Advances in the molecular modeling and simulation of complex biologicalsystemsare enabling researchers to study how certain microbial systems mayplay animportant role in the remediation of contaminated soils. One target isPseudomonas aeruginosa, a common microbe in sediments and thesubsurface. This bacterium is also an important opportunistic pathogenthat can cause fatal infections in people with a weakened immunesystems.
T.P. Straatsma is leading a team of researchers modeling thelipopolysaccharide outer membrane of P. aeruginosa to learn how themembrane responds to its environment. This research is addressing thequestion of how this microbe adsorbs to mineral surfaces and what themechanism is for the uptake and reduction of heavy metals. This hassignifi cant implications for bioremediation applications ifthese metals are radioactive and are reduced to insoluble form toprevent further spreading of the contamination.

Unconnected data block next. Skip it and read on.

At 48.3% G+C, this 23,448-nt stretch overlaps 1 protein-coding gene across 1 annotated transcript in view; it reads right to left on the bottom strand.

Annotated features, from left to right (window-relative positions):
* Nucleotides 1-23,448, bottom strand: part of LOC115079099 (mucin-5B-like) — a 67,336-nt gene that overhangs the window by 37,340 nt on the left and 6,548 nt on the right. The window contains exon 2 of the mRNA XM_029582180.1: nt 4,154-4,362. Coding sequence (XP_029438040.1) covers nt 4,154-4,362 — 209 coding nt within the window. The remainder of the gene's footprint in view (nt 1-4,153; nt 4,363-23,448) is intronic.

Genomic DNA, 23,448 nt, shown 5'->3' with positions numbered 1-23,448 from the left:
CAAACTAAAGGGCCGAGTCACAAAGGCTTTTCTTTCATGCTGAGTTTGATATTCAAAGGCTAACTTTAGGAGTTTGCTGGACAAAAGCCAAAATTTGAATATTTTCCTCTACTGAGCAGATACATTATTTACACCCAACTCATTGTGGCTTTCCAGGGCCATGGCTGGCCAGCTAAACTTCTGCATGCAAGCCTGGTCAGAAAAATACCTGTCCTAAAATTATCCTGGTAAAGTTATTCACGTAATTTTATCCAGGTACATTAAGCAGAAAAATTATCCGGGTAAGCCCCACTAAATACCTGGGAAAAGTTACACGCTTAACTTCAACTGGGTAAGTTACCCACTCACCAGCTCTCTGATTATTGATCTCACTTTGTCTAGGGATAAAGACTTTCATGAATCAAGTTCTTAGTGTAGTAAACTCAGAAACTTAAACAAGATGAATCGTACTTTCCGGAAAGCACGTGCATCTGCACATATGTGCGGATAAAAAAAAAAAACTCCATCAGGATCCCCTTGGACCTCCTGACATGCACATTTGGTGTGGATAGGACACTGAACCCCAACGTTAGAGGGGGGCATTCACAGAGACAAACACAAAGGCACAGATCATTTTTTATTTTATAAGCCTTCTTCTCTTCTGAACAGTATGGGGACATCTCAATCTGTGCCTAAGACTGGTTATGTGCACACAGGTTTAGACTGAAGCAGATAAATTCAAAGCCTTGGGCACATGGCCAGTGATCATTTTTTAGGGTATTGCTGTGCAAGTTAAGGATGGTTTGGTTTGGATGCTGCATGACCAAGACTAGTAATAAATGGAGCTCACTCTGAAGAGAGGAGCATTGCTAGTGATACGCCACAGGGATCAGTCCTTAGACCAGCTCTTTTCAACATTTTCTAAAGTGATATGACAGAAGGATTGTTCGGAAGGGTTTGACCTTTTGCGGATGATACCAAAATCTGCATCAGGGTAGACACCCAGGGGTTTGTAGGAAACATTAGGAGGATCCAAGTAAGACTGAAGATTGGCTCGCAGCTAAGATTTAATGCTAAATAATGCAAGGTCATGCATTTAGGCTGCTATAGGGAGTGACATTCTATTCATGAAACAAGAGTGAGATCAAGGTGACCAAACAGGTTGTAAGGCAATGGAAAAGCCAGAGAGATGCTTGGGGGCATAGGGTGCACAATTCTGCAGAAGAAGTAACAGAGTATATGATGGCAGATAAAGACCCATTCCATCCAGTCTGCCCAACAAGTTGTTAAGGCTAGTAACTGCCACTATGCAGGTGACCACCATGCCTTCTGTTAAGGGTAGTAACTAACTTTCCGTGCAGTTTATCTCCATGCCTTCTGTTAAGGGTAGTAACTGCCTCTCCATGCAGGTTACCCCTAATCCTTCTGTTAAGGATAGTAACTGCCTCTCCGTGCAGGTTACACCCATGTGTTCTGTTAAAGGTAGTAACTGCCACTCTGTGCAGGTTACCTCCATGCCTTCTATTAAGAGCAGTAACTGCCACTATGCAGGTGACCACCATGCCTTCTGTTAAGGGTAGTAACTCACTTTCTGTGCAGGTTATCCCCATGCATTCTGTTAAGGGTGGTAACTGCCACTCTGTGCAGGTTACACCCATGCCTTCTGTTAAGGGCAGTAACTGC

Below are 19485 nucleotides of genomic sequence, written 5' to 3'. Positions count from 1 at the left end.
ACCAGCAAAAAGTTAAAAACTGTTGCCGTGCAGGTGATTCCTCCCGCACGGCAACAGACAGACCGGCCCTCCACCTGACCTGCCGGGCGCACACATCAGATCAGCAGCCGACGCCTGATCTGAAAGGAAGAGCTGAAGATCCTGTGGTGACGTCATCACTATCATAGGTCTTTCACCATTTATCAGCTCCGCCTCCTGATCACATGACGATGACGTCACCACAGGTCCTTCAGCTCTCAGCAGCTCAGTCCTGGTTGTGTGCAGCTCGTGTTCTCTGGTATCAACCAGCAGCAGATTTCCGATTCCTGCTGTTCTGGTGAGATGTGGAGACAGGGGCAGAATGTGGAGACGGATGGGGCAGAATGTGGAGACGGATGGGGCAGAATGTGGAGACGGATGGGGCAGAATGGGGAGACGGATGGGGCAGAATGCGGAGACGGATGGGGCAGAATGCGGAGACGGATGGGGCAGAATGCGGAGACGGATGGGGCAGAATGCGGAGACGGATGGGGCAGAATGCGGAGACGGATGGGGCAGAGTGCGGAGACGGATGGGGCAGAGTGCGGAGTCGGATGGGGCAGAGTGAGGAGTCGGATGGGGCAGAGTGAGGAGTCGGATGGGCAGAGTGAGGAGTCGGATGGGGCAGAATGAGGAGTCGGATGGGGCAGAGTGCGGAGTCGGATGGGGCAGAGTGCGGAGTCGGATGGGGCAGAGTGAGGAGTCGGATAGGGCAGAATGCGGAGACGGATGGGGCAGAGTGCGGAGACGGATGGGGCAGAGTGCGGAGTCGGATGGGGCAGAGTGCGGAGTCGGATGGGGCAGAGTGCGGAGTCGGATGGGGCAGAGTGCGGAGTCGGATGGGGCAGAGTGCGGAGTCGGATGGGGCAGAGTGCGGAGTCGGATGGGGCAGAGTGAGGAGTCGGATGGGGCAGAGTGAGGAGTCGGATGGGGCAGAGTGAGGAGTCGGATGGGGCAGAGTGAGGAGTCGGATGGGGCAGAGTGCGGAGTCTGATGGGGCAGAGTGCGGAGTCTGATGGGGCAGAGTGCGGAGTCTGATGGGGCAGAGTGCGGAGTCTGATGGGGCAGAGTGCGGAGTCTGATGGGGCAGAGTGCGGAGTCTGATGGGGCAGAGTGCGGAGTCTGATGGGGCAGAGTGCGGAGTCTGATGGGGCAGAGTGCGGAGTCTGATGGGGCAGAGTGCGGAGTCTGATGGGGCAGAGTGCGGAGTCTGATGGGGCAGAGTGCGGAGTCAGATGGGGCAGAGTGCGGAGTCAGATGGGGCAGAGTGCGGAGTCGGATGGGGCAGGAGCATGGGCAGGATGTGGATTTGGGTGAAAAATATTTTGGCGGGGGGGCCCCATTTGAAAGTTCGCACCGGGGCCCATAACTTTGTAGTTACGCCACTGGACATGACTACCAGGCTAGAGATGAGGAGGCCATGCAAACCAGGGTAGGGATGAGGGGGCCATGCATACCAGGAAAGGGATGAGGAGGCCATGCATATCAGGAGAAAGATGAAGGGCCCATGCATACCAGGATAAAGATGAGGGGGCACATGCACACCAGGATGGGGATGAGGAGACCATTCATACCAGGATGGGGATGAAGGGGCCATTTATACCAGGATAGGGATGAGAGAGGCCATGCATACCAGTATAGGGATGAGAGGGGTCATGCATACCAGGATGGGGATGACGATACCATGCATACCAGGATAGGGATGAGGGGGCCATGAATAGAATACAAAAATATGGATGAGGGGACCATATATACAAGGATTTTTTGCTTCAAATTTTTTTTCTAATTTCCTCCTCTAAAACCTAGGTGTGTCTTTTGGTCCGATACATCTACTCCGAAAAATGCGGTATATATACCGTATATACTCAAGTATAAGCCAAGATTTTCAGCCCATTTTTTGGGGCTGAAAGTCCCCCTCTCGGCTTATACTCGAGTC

In another project, the team also is addressing the healthrelated issuesconcerning this microbe. Again focusing on the outer membrane,Straatsmaand his coworkers are studying the role of a range of proteins embeddedinthe membrane, as well as the mechanism of action of certain antibioticsthat are effective in treating P. aeruginosa infections that plaguecystic fi brosis patients, burn victims and patients with compromisedimmune systems.
Pacific Northwest National Laboratory researcher Tjerk Straatsma will be presenting his results at 2:10 p.m.,Monday, Aug. 29.
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